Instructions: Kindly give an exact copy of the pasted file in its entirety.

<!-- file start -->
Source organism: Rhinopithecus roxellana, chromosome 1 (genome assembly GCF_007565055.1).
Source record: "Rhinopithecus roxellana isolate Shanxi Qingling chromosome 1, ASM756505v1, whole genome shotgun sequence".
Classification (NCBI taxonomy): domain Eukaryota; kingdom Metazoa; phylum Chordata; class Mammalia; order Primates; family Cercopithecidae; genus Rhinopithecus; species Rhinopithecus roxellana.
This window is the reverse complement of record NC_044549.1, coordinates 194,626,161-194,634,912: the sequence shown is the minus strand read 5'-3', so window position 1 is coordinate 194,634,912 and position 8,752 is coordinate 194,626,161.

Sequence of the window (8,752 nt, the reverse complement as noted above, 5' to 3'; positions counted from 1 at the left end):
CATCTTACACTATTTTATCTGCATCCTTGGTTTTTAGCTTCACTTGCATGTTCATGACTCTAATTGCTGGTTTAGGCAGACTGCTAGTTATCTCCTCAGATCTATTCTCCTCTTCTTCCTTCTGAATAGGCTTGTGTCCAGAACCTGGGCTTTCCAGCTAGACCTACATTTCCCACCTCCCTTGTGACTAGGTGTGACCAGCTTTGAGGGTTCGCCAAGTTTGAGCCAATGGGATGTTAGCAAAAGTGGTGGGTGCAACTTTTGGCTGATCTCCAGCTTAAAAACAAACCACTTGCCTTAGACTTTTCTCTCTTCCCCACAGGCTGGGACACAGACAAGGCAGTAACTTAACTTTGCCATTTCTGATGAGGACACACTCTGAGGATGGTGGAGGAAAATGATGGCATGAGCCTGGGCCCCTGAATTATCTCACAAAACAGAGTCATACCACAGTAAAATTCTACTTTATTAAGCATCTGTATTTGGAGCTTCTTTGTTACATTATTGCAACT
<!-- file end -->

Source organism: Rhinopithecus roxellana, chromosome 1 (genome assembly GCF_007565055.1).
Source record: "Rhinopithecus roxellana isolate Shanxi Qingling chromosome 1, ASM756505v1, whole genome shotgun sequence".
Classification (NCBI taxonomy): domain Eukaryota; kingdom Metazoa; phylum Chordata; class Mammalia; order Primates; family Cercopithecidae; genus Rhinopithecus; species Rhinopithecus roxellana.
This window is the reverse complement of record NC_044549.1, coordinates 194,626,161-194,634,912: the sequence shown is the minus strand read 5'-3', so window position 1 is coordinate 194,634,912 and position 8,752 is coordinate 194,626,161.

Sequence of the window (8,752 nt, the reverse complement as noted above, 5' to 3'; positions counted from 1 at the left end):
CATCTTACACTATTTTATCTGCATCCTTGGTTTTTAGCTTCACTTGCATGTTCATGACTCTAATTGCTGGTTTAGGCAGACTGCTAGTTATCTCCTCAGATCTATTCTCCTCTTCTTCCTTCTGAATAGGCTTGTGTCCAGAACCTGGGCTTTCCAGCTAGACCTACATTTCCCACCTCCCTTGTGACTAGGTGTGACCAGCTTTGAGGGTTCGCCAAGTTTGAGCCAATGGGATGTTAGCAAAAGTGGTGGGTGCAACTTTTGGCTGATCTCCAGCTTAAAAACAAACCACTTGCCTTAGACTTTTCTCTCTTCCCCACAGGCTGGGACACAGACAAGGCAGTAACTTAACTTTGCCATTTCTGATGAGGACACACTCTGAGGATGGTGGAGGAAAATGATGGCATGAGCCTGGGCCCCTGAATTATCTCACAAAACAGAGTCATACCACAGTAAAATTCTACTTTATTAAGCATCTGTATTTGGAGCTTCTTTGTTACATTATTGCAACT